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Headline inflation remains stable

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Alliance Trust has found that the inflation rates facing all five of its identified age groups remained unchanged over the month, despite higher food and fuel prices.

Inflation continues to hit the over 75s and the under 30s hardest – these two groups have the highest inflation rate at 2.6%.

Alliance Trust’s age-related inflation study has been updated using official price data for December. The official rate of headline inflation remained unchanged at 2.1% during the month, and its study shows that all five of its identified age groups have also seen no change to their inflation rate over the month.

However, all five of its identified age groups are facing a rate of inflation which is higher than the official headline. This is particularly severe for the oldest and youngest age groups. Both the over 75s and the under 30s continue to face an inflation rate of 2.6%, which is 24% higher than the official headline rate.

Although temporary declines in gas and electricity price inflation have helped to reduce some of the energy cost pressures facing the elderly, this group continues to be hit particularly hard by higher food and petrol prices. Food price inflation is now at an eight-month high of close to 6%, driven by high price growth for basic products, such as milk, butter, cereals, bread and vegetables.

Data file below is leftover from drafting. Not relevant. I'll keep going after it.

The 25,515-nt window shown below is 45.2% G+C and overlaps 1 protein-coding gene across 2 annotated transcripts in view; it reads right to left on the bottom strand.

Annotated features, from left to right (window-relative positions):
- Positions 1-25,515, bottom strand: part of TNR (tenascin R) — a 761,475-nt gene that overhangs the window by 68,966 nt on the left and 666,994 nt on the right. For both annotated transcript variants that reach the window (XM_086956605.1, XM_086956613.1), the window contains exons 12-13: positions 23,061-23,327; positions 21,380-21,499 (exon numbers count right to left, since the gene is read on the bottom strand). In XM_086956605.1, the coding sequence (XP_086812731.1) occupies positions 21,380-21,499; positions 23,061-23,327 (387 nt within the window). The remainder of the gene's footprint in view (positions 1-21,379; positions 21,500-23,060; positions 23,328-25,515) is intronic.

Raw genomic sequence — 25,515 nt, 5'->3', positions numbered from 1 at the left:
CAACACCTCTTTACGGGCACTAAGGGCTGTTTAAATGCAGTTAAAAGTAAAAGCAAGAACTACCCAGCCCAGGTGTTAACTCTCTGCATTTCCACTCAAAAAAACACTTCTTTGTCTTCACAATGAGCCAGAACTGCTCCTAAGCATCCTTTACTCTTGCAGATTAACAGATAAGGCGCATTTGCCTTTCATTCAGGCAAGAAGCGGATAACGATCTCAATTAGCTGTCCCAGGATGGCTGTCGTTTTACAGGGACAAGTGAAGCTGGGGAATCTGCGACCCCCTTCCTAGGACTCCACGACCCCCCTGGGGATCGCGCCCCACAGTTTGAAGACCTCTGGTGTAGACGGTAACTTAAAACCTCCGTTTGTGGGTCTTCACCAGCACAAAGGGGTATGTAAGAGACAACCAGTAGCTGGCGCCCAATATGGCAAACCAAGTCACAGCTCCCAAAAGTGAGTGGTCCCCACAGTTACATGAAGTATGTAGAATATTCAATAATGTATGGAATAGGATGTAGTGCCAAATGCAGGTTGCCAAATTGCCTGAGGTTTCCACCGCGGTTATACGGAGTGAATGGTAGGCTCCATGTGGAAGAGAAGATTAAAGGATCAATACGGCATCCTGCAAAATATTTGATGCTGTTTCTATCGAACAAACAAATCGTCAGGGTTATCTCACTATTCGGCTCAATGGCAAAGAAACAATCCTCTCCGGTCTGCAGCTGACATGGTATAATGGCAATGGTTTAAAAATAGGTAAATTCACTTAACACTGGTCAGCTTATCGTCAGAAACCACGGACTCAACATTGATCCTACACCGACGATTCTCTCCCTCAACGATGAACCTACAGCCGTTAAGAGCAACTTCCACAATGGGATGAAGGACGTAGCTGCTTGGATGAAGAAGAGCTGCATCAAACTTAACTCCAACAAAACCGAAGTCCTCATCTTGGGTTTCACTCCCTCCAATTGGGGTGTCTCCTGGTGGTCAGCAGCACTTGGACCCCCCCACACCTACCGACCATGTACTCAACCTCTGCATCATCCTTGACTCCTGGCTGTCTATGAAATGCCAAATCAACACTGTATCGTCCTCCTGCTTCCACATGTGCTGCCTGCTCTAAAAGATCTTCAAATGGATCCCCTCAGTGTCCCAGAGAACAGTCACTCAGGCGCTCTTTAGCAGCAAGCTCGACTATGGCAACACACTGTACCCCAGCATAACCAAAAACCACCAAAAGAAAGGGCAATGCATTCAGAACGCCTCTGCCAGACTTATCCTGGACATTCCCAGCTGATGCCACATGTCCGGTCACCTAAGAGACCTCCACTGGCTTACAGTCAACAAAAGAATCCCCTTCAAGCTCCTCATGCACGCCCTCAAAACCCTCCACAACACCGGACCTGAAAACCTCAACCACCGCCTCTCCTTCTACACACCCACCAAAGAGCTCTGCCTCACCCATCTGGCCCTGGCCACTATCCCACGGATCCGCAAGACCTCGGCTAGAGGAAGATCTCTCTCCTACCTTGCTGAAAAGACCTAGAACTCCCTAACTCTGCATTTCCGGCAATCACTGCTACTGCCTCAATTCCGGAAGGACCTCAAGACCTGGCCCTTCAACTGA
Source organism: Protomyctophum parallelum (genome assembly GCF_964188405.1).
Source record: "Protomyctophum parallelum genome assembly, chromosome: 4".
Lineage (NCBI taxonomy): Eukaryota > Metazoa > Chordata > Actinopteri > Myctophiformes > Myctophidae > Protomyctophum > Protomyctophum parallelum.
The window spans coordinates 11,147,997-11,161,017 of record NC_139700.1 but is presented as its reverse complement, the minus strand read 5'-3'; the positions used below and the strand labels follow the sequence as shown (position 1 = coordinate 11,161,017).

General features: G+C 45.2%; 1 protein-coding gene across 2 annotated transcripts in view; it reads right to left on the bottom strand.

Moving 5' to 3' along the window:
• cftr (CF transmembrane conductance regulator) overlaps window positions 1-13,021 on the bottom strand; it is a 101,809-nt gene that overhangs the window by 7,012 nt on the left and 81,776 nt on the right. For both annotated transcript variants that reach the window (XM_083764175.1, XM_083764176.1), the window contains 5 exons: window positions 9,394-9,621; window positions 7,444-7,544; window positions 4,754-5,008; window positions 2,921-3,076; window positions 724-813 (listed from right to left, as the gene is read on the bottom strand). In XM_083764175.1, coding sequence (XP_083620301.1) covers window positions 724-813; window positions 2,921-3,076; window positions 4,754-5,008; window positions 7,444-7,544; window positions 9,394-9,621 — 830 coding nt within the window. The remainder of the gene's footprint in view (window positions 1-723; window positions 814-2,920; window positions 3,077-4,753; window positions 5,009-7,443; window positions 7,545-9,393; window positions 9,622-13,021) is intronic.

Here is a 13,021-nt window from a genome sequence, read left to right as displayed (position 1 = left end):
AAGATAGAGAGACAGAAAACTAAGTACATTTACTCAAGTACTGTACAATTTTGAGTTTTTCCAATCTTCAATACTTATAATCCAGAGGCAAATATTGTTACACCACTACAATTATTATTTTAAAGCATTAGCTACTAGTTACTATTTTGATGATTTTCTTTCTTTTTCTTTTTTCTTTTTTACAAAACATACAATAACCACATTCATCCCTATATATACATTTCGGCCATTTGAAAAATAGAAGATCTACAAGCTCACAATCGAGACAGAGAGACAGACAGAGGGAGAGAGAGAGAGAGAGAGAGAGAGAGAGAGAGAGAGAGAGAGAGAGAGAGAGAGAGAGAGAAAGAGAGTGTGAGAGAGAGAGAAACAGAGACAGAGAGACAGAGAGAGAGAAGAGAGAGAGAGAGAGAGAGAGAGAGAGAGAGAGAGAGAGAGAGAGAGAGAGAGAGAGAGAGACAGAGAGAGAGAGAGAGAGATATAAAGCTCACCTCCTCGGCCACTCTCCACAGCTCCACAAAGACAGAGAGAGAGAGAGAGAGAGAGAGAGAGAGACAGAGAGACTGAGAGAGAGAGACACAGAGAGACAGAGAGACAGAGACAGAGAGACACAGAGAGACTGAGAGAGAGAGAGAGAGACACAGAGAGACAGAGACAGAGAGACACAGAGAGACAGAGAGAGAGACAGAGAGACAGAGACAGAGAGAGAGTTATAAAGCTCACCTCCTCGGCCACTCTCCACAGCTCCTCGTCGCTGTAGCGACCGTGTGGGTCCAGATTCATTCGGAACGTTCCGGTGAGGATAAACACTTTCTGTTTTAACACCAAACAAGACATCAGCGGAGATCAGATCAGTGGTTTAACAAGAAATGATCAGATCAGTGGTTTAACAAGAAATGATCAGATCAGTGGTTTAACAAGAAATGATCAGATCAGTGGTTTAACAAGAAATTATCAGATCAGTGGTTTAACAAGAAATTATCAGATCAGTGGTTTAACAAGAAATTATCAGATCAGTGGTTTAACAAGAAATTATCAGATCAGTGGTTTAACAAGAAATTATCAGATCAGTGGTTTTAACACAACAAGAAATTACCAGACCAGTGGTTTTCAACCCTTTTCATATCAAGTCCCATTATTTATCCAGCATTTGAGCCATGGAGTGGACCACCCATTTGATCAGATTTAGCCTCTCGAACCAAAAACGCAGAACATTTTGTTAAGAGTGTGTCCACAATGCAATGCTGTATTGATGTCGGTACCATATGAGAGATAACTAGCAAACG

Shona Dobbie, head of the Alliance Trust Research Centre, said: “Our study continues to highlight the extent to which the impact of inflation can differ from the official headline figure.

“In particular, we repeatedly identify big variations in the inflation rates applying across different age groups, reflecting the different spending patterns of each group. Since our study began in 2003, the elderly have consistently suffered the highest levels of inflation.

“Although the official headline rate of inflation remained unchanged this month, inflationary pressures are still strong for many basic goods which we all have to buy on a regular basis. This makes inflation feel much higher than the official level, and leaves less money left over to spend on the more discretionary items, such as clothing and audio-visual goods where prices continue to fall.”



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